Predicting alcohol use disorder remission: a longitudinal multimodal multi-featured machine learning approach

Sivan Kinreich, Vivia V. McCutcheon, Fazil Aliev, Jacquelyn L. Meyers, Chella Kamarajan, Ashwini K. Pandey, David B. Chorlian, Jian Zhang, Weipeng Kuang, Gayathri Pandey, Stacey Subbie Saenz de Viteri, Meredith W. Francis, Grace Chan, Jessica L. Bourdon, Danielle M. Dick, Andrey P. Anokhin, Lance Bauer, Victor Hesselbrock, Marc A. Schuckit, John I. NurnbergerTatiana M. Foroud, Jessica E. Salvatore, Kathleen K. Bucholz, Bernice Porjesz

Research output: Contribution to journalArticlepeer-review

Abstract

Predictive models for recovering from alcohol use disorder (AUD) and identifying related predisposition biomarkers can have a tremendous impact on addiction treatment outcomes and cost reduction. Our sample (N = 1376) included individuals of European (EA) and African (AA) ancestry from the Collaborative Study on the Genetics of Alcoholism (COGA) who were initially assessed as having AUD (DSM-5) and reassessed years later as either having AUD or in remission. To predict this difference in AUD recovery status, we analyzed the initial data using multimodal, multi-features machine learning applications including EEG source-level functional brain connectivity, Polygenic Risk Scores (PRS), medications, and demographic information. Sex and ancestry age-matched stratified analyses were performed with supervised linear Support Vector Machine application and were calculated twice, once when the ancestry was defined by self-report and once defined by genetic data. Multifeatured prediction models achieved higher accuracy scores than models based on a single domain and higher scores in male models when the ancestry was based on genetic data. The AA male group model with PRS, EEG functional connectivity, marital and employment status features achieved the highest accuracy of 86.04%. Several discriminative features were identified, including collections of PRS related to neuroticism, depression, aggression, years of education, and alcohol consumption phenotypes. Other discriminated features included being married, employed, medication, lower default mode network and fusiform connectivity, and higher insula connectivity. Results highlight the importance of increasing genetic homogeneity of analyzed groups, identifying sex, and ancestry-specific features to increase prediction scores revealing biomarkers related to AUD remission.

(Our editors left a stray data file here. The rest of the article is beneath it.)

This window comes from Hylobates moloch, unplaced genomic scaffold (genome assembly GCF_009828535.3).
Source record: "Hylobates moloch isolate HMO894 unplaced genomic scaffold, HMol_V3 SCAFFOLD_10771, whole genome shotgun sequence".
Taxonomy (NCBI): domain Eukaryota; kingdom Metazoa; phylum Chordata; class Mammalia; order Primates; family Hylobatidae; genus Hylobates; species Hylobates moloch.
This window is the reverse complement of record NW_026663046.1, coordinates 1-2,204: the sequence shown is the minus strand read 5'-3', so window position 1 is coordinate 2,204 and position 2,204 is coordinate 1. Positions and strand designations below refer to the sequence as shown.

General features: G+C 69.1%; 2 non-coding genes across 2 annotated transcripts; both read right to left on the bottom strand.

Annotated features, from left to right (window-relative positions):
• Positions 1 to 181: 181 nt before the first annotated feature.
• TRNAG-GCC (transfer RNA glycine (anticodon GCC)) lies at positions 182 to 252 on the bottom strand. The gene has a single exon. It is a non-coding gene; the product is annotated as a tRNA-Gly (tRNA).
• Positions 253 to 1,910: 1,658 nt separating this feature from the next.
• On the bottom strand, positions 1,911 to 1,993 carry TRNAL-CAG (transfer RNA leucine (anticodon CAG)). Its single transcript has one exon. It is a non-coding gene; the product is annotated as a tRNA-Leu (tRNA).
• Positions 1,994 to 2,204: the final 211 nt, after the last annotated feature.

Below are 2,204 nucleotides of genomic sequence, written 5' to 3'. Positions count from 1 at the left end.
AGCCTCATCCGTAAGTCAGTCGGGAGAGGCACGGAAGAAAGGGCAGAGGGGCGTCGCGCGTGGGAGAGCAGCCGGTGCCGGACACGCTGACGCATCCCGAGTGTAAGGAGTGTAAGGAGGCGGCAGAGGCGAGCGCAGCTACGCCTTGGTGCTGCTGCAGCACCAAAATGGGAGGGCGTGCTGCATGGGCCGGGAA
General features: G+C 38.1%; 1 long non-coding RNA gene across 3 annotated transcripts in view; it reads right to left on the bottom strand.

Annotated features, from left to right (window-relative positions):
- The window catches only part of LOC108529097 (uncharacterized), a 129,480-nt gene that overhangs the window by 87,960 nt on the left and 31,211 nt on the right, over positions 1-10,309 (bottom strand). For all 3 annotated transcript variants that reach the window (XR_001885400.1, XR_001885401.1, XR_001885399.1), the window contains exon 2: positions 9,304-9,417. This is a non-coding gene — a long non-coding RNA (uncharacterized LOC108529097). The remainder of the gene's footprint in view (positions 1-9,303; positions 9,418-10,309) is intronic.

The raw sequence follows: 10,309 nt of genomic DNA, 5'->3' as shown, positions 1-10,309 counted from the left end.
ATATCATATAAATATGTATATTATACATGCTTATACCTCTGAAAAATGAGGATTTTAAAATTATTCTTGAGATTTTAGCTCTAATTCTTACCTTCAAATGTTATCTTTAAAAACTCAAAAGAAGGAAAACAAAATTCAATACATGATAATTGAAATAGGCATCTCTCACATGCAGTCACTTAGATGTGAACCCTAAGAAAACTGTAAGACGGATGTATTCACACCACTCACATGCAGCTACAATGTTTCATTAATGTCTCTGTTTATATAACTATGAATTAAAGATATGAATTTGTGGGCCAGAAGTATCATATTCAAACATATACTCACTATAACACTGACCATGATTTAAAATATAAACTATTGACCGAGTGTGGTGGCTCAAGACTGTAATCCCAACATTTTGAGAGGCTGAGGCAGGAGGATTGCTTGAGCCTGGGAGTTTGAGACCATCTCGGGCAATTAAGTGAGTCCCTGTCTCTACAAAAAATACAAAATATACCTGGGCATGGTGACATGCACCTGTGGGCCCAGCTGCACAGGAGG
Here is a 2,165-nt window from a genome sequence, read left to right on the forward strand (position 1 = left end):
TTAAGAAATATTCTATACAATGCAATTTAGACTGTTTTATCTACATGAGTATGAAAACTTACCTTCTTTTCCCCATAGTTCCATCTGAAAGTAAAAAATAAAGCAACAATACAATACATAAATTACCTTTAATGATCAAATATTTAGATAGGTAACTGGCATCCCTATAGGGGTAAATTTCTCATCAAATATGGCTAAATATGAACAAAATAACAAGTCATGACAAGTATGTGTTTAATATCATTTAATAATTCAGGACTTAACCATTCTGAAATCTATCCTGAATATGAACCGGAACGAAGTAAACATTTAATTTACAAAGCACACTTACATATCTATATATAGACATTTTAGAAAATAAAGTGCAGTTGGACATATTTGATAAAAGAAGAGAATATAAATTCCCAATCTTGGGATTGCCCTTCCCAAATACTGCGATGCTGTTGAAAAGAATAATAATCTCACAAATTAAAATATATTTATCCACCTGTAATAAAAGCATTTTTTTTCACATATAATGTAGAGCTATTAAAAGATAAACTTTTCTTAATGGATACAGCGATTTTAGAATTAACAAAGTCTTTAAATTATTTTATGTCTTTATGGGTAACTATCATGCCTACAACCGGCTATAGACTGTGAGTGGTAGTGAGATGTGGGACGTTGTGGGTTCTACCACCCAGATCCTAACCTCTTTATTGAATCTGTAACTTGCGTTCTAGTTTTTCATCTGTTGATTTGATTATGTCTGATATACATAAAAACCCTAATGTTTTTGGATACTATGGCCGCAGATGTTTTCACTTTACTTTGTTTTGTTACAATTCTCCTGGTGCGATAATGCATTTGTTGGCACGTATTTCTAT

Original languageEnglish
Article number166
JournalTranslational psychiatry
Volume11
Issue number1
DOIs
StatePublished - Jun 2021

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